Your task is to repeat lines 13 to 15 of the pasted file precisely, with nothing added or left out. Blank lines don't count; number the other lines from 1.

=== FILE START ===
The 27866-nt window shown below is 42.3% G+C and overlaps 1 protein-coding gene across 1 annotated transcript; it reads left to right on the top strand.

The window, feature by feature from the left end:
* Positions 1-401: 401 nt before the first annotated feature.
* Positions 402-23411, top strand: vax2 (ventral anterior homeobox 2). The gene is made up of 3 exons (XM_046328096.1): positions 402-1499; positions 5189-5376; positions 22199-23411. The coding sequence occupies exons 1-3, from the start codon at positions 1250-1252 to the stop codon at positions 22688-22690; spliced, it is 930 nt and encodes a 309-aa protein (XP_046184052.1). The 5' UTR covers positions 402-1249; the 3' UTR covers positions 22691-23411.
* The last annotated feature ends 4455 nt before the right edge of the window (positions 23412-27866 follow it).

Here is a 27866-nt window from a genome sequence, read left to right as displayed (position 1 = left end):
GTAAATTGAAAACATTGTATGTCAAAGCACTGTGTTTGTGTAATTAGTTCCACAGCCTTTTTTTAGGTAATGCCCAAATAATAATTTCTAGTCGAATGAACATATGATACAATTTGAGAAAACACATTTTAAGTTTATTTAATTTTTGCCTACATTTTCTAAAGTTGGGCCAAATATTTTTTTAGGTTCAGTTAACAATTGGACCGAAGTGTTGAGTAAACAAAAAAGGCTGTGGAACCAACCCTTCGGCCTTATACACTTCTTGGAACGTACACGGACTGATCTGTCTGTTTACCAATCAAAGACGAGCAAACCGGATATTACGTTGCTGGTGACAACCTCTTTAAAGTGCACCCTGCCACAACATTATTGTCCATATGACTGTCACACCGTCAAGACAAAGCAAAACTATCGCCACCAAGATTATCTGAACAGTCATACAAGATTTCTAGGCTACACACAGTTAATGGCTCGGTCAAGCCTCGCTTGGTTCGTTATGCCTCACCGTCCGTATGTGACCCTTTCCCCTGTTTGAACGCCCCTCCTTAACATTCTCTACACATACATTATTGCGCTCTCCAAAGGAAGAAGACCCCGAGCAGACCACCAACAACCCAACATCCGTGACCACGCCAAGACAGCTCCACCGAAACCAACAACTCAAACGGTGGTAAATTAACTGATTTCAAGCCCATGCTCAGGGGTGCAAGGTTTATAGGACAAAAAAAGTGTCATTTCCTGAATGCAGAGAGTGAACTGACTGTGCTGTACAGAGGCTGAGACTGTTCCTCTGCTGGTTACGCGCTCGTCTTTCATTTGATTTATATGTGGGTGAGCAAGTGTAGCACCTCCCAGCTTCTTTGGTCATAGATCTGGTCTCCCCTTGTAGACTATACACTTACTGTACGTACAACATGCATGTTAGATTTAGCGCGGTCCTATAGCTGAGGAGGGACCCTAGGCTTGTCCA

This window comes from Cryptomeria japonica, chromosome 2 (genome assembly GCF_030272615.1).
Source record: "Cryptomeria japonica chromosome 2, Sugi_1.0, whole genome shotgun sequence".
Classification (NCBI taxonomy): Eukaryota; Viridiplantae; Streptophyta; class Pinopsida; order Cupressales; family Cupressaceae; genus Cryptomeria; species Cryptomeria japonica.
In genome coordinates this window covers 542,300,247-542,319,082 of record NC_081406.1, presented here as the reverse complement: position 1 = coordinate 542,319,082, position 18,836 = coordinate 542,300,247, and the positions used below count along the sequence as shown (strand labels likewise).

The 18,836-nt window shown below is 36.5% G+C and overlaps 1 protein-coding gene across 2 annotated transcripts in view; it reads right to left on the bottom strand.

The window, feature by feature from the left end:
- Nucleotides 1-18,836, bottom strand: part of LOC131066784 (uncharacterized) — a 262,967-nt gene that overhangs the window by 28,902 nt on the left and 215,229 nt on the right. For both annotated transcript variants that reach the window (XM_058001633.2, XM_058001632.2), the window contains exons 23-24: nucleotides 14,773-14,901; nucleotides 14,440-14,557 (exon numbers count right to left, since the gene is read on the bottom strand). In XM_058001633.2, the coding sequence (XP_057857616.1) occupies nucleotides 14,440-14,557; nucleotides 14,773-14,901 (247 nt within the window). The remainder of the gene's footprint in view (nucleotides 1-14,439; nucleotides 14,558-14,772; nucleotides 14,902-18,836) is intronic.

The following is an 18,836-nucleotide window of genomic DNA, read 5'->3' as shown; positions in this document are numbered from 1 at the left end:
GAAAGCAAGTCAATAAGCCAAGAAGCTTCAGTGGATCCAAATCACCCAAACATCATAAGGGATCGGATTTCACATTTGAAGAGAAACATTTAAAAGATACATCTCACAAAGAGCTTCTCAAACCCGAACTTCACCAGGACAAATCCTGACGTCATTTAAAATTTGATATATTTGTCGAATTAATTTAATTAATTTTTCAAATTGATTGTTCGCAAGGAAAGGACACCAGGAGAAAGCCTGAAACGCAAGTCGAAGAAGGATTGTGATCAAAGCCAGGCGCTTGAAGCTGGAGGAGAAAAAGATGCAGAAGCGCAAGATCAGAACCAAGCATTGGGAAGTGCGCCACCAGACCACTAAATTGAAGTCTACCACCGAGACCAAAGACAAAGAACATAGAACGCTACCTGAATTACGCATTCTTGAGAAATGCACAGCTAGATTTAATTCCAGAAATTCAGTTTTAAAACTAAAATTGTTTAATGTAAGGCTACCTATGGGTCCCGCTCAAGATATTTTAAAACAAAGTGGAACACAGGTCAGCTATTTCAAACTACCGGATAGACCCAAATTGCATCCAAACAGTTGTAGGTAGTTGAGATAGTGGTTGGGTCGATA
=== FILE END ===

The window, feature by feature from the left end:
- Nucleotides 1-18,836, bottom strand: part of LOC131066784 (uncharacterized) — a 262,967-nt gene that overhangs the window by 28,902 nt on the left and 215,229 nt on the right. For both annotated transcript variants that reach the window (XM_058001633.2, XM_058001632.2), the window contains exons 23-24: nucleotides 14,773-14,901; nucleotides 14,440-14,557 (exon numbers count right to left, since the gene is read on the bottom strand). In XM_058001633.2, the coding sequence (XP_057857616.1) occupies nucleotides 14,440-14,557; nucleotides 14,773-14,901 (247 nt within the window). The remainder of the gene's footprint in view (nucleotides 1-14,439; nucleotides 14,558-14,772; nucleotides 14,902-18,836) is intronic.

The following is an 18,836-nucleotide window of genomic DNA, read 5'->3' as shown; positions in this document are numbered from 1 at the left end: